One of my favorite scenes in Monty Python and the Holy Grail is when King Arthur invites the French to join in the quest for the Holy Grail. Sadly, his request is dismissed with disdain and a total lack of interest:
I’ll pause here while software sales reps around the globe shake their heads at how familiar this feels. Sometimes when we talk to prospective customers we hear a similar initial objection: “We don’t need Revenera – we’re already getting data from our applications.” Of course, our conversations never devolve to the level of taunting dished out by the French Guard.
This objection actually paves the way for a better understanding of what data the prospective customer actually has, and whether it can be used to convert unpaid use into license revenue. Many vendors receive telemetry from their applications (often in the form of activation data and sometimes from the actual use of the products,) but there is a significant gap between that data and actionable intelligence.
Software vendors that collect data should consider these questions:
- What types of data are you actually collecting? Vendors should only collect the data they need to identify unpaid use of their software and usage data that product management will use to improve their products. Vendors also need to be wary of collecting personally identifiable information that can run afoul of privacy laws.
- When are you collecting the data? Activation data presents a brief snapshot at the beginning of a deployment, while usage data tells a much richer story about how the software is actually being used (how often, how widely deployed, etc.)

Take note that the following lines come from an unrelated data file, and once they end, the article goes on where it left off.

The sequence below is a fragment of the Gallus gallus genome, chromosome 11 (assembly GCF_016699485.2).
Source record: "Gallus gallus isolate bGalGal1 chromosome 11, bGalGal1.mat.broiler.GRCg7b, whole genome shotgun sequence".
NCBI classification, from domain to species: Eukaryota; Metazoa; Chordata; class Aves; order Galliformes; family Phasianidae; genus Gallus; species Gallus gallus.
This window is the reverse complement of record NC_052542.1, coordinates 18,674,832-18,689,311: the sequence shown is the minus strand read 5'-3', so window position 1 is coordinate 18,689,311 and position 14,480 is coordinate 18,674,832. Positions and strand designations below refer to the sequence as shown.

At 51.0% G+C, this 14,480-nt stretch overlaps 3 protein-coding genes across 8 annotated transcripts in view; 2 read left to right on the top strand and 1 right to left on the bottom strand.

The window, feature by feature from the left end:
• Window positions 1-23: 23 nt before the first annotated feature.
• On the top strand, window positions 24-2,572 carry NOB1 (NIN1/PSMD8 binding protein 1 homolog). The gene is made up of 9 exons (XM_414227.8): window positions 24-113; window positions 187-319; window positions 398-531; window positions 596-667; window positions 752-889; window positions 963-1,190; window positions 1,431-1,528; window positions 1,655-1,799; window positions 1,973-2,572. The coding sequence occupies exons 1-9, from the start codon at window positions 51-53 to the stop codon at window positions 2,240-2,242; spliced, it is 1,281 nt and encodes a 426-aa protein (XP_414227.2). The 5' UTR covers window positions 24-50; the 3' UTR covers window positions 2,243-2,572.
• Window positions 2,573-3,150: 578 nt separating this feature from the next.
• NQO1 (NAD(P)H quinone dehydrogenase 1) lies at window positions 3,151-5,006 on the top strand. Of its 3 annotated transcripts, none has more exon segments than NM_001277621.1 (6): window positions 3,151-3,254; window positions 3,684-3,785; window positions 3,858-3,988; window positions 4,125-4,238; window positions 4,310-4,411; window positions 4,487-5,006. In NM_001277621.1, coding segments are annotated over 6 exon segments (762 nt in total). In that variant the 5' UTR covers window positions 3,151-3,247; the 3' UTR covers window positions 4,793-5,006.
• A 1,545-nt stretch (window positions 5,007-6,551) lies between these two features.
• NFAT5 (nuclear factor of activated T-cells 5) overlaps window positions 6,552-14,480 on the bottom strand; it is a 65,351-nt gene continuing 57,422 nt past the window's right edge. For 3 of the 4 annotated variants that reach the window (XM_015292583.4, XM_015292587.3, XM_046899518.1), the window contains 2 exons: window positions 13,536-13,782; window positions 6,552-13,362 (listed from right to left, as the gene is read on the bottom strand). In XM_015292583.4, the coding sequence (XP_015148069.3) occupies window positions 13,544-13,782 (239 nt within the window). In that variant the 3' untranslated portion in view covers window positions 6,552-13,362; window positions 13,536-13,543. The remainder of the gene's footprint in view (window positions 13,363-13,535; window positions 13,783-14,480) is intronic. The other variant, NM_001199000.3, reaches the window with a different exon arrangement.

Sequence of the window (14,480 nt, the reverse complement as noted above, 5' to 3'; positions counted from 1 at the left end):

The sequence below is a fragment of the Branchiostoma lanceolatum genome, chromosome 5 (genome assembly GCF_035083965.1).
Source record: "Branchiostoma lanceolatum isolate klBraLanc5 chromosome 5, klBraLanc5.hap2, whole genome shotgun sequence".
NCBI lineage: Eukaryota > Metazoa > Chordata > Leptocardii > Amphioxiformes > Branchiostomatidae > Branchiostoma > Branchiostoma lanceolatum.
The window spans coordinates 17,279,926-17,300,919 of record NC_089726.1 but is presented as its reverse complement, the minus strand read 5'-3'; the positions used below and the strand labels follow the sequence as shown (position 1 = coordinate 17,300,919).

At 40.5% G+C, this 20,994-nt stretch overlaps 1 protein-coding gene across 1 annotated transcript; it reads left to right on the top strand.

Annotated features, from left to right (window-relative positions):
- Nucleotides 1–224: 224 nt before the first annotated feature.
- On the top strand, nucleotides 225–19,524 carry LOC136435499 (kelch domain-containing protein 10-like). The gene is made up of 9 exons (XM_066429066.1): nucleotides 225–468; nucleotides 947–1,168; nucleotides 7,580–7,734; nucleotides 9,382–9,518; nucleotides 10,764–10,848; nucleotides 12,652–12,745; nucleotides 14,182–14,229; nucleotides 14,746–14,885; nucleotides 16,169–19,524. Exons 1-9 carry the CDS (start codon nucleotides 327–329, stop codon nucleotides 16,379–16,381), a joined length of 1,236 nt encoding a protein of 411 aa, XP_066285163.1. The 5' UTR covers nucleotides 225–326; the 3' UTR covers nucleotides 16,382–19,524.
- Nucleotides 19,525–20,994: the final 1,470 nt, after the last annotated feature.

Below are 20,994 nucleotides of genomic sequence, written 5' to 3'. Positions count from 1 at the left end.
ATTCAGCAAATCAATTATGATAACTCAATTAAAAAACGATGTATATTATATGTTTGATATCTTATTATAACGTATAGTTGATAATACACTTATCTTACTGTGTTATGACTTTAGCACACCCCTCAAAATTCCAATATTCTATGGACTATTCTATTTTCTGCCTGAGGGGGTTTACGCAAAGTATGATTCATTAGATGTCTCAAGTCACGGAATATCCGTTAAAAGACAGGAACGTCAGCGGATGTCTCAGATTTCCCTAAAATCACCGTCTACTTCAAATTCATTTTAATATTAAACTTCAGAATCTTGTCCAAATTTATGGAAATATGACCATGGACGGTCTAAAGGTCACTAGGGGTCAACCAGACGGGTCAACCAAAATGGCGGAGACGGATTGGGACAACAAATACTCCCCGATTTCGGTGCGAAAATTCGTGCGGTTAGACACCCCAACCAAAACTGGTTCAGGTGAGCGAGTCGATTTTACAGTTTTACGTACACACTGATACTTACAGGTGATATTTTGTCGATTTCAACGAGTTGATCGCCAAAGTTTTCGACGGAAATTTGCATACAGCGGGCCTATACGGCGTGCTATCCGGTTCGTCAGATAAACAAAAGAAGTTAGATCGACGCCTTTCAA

- What can you do with your data? One of the biggest problems we see is vendors with huge XML data files that are not easily parsed or analyzed. Is it possible to use this data to generate license compliance leads? Can the data be visualized on a heat map to identify problematic regions and see how quickly software is being adopted and used without a license?
- How is the data shared? How easy is it to generate reports? Is there a dashboard view for executives? Do workflows exist to pass software intelligence from investigators to a compliance or inside sales team? Can you leverage federated data from other software vendors who have already identified who is misusing their software?
There are plenty of software vendors collecting data. Compliance Intelligence is more than just telemetry and data. Its value to software vendors comes from taking that data and turning it into actionable intelligence that will helps drive new license revenue. Unless your data can be easily presented, analyzed and shared, there’s limited value in collecting it in the first place. Our customers understand that difference and have used actionable intelligence to generate more than $1 billion in new license revenue since 2010.